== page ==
Department of Sociology

The Ambivalent State by Javier Auyero and Katherine Sobering

Thu, October 31, 2019
The Ambivalent State by Javier Auyero and Katherine Sobering
Oxford University Press, 2019.

Over the last few decades, debates about policing in poor urban areas have turned from analyzing the state's neglect and abandonment into documenting its harsh interventions and punishing presence. Yet, we know very little about the covert world of state action that is hidden from public view. In The Ambivalent State, Javier Auyero and Katherine Sobering offer an unprecedented look into the clandestine relationships between police agents and drug dealers in Argentina. Drawing on a unique combination of ethnographic fieldwork and documentary evidence, including hundreds of pages of wiretapped phone conversations, they analyze the inner-workings of police-criminal collusion, its connections to drug markets, and how it promotes cynicism and powerlessness in daily life. They argue that an up-close examination of covert state action exposes the workings of an ambivalent state: one that both enforces the rule of law and functions as a partner in criminal behavior. The Ambivalent State develops a political sociology of violence that focuses not only on what takes place in police stations, courts, and poor neighborhoods, but also the clandestine actions and interactions of police, judges, and politicians that structure daily life at the urban margins.

The Ambivalent State transports our recent conversations about the malevolent relations between the police and citizens to the barrios of Argentina by bringing scholars as close as possible to the network of reciprocal and clandestine exchanges between drug market organizations and the state’s security forces. This is a heroic ethnography that should be read and kept close at hand by anyone attempting to understand how the state organizes, intervenes in, and generates violence.”  –Vesla M. Weaver, Johns Hopkins University

“Auyero and Sobering offer a groundbreaking study on the collusion and clandestine ties between law enforcement agents and illegal drug dealers. This is a fascinating work that uses original, new information from ethnographic accounts, court proceedings and wiretaps to prove the inner working of corruption and the police. By tackling these explosive subjects, the authors expose the weaknesses of many institutions and their inability to enforce the law. This is an authoritative piece of research, a must read for scholars, students, and lay readers interested in Latin America, corruption, and law enforcement.” –Marcelo Bergman, Universidad Nacional de Tres de Febrero in Buenos Aires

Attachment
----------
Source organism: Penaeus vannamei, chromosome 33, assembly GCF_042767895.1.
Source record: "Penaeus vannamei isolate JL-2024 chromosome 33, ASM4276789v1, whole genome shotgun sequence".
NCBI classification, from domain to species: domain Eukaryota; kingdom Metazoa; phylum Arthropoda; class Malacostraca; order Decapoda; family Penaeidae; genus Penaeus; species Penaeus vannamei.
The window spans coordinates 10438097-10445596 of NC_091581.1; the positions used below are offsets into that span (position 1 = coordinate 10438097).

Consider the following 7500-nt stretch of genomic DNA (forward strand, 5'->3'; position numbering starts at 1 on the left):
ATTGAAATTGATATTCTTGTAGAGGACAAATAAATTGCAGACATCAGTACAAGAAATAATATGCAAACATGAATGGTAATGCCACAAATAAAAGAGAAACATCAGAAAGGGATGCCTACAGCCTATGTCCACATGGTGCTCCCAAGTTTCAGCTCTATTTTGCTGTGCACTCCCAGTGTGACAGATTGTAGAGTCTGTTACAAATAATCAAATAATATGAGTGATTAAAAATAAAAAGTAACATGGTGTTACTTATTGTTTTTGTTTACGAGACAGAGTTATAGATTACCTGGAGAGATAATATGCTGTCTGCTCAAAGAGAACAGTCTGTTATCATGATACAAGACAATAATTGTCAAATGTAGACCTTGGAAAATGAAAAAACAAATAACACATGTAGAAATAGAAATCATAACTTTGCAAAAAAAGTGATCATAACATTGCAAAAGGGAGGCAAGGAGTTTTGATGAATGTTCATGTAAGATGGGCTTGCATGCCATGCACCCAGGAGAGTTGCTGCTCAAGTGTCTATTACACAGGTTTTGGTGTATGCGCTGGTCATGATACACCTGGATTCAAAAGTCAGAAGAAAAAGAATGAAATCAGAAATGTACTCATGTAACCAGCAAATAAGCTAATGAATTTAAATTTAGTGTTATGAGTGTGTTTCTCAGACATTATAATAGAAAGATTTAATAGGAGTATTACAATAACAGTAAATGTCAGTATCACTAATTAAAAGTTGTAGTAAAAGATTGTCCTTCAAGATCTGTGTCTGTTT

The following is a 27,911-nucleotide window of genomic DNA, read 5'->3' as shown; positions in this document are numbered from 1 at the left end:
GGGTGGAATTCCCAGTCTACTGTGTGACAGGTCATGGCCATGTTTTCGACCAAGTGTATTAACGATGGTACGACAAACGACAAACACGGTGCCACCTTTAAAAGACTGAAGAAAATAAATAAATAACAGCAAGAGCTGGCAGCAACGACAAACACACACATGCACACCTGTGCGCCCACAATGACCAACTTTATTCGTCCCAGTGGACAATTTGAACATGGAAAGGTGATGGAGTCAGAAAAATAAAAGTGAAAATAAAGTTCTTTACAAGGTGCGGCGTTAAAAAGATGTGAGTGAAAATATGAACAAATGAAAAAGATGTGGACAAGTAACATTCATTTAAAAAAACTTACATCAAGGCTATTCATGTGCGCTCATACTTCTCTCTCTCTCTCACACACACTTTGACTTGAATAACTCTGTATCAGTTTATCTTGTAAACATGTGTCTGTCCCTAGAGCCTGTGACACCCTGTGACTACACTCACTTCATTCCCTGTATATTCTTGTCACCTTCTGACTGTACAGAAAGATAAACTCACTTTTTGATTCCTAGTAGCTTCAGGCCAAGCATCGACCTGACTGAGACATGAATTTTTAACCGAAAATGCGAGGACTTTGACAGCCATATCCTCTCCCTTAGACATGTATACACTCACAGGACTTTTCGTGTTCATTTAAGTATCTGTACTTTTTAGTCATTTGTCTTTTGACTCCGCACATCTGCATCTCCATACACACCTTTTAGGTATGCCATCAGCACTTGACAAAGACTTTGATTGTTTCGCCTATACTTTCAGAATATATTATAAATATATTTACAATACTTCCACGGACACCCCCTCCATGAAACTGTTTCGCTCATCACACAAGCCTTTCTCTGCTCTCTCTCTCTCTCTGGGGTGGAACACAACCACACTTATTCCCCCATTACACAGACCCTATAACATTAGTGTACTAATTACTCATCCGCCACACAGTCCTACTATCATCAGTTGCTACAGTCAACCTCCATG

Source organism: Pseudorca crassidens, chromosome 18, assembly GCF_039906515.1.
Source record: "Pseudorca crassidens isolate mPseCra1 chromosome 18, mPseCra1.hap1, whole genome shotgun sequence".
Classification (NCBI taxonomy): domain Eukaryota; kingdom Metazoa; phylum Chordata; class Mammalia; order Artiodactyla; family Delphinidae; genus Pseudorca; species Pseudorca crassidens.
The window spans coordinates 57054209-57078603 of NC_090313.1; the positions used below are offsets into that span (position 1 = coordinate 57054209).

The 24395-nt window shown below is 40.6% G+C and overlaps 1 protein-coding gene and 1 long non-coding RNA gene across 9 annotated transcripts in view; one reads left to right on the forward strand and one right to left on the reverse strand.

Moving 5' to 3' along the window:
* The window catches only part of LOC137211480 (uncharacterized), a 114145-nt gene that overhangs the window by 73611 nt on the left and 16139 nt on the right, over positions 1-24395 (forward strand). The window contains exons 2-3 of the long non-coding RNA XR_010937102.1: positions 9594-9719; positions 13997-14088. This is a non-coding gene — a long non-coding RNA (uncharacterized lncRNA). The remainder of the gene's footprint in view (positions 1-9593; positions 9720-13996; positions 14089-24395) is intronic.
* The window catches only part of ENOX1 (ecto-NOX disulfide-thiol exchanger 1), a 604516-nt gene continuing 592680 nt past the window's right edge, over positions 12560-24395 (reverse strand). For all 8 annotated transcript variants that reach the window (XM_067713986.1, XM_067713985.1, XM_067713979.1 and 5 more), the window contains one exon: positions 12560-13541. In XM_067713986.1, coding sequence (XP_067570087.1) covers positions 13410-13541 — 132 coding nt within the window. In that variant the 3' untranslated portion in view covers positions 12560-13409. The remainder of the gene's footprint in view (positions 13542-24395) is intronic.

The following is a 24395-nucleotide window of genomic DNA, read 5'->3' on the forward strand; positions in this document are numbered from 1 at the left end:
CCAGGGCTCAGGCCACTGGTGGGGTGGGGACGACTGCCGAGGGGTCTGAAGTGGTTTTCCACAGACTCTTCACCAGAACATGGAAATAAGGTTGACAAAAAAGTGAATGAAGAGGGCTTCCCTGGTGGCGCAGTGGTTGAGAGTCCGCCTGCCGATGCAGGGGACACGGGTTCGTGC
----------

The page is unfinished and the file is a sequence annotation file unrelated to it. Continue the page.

“This book offers just what we might expect from one of Latin America’s most expert ethnographers, and more. In collaboration with Katherine Sobering and other long-standing fieldwork partners, Javier Auyero meticulously and insightfully reveals the nefarious practices that tie police to criminals in contemporary Buenos Aires. This is a powerful and illuminating book.” –Diane E. Davis, Harvard University

About the Authors:

Javier Auyero is the Joe R. and Teresa Lozano Long in Latin American Sociology at The University of Texas at Austin where he directs the Urban Ethnography Lab. His main areas of research, writing and teaching are urban poverty, political ethnography, and collective violence. Auyero was the editor of the journal Qualitative Sociology from 2005 to 2010.

Katherine Sobering is Assistant Professor of Sociology at the University of North Texas. Her research examines inequality, politics and social change in the Americas. She is currently writing a book on organizational transformation and the construction of equality in worker-recuperated businesses in Argentina.

Publisher's website

Bookmark and Share

  • Department of Sociology

    The University of Texas at Austin
    305 E 23rd St, A1700
    RLP 3.306
    Austin, TX 78712-1086